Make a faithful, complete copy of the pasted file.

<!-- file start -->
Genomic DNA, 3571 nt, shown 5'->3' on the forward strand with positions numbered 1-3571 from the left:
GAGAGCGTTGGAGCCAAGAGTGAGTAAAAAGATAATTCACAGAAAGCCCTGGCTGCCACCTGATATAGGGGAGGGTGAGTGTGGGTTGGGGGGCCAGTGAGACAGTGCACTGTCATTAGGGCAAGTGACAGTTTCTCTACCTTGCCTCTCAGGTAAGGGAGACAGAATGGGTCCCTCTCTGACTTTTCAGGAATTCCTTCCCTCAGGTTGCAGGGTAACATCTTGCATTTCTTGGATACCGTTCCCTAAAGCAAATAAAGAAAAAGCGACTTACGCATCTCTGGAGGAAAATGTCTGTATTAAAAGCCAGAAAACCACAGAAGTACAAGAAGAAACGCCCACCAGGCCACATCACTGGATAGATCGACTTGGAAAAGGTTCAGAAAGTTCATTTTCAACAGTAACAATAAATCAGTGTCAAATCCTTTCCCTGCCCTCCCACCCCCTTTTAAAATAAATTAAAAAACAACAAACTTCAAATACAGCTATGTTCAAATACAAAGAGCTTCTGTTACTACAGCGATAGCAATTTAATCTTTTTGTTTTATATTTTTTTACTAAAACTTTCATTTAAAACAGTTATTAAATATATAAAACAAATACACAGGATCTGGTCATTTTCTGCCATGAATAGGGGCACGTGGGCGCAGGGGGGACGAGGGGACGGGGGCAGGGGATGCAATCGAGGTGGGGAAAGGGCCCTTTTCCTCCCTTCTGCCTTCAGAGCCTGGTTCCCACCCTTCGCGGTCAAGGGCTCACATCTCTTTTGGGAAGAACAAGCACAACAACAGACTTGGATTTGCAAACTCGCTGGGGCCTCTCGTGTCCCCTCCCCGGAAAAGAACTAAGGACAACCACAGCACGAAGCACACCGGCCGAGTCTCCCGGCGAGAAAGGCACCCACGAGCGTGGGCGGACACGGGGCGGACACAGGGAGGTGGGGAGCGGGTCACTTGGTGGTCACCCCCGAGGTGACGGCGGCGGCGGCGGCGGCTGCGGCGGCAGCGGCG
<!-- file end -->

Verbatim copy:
Genomic DNA, 3571 nt, shown 5'->3' on the forward strand with positions numbered 1-3571 from the left:
GAGAGCGTTGGAGCCAAGAGTGAGTAAAAAGATAATTCACAGAAAGCCCTGGCTGCCACCTGATATAGGGGAGGGTGAGTGTGGGTTGGGGGGCCAGTGAGACAGTGCACTGTCATTAGGGCAAGTGACAGTTTCTCTACCTTGCCTCTCAGGTAAGGGAGACAGAATGGGTCCCTCTCTGACTTTTCAGGAATTCCTTCCCTCAGGTTGCAGGGTAACATCTTGCATTTCTTGGATACCGTTCCCTAAAGCAAATAAAGAAAAAGCGACTTACGCATCTCTGGAGGAAAATGTCTGTATTAAAAGCCAGAAAACCACAGAAGTACAAGAAGAAACGCCCACCAGGCCACATCACTGGATAGATCGACTTGGAAAAGGTTCAGAAAGTTCATTTTCAACAGTAACAATAAATCAGTGTCAAATCCTTTCCCTGCCCTCCCACCCCCTTTTAAAATAAATTAAAAAACAACAAACTTCAAATACAGCTATGTTCAAATACAAAGAGCTTCTGTTACTACAGCGATAGCAATTTAATCTTTTTGTTTTATATTTTTTTACTAAAACTTTCATTTAAAACAGTTATTAAATATATAAAACAAATACACAGGATCTGGTCATTTTCTGCCATGAATAGGGGCACGTGGGCGCAGGGGGGACGAGGGGACGGGGGCAGGGGATGCAATCGAGGTGGGGAAAGGGCCCTTTTCCTCCCTTCTGCCTTCAGAGCCTGGTTCCCACCCTTCGCGGTCAAGGGCTCACATCTCTTTTGGGAAGAACAAGCACAACAACAGACTTGGATTTGCAAACTCGCTGGGGCCTCTCGTGTCCCCTCCCCGGAAAAGAACTAAGGACAACCACAGCACGAAGCACACCGGCCGAGTCTCCCGGCGAGAAAGGCACCCACGAGCGTGGGCGGACACGGGGCGGACACAGGGAGGTGGGGAGCGGGTCACTTGGTGGTCACCCCCGAGGTGACGGCGGCGGCGGCGGCGGCTGCGGCGGCAGCGGCG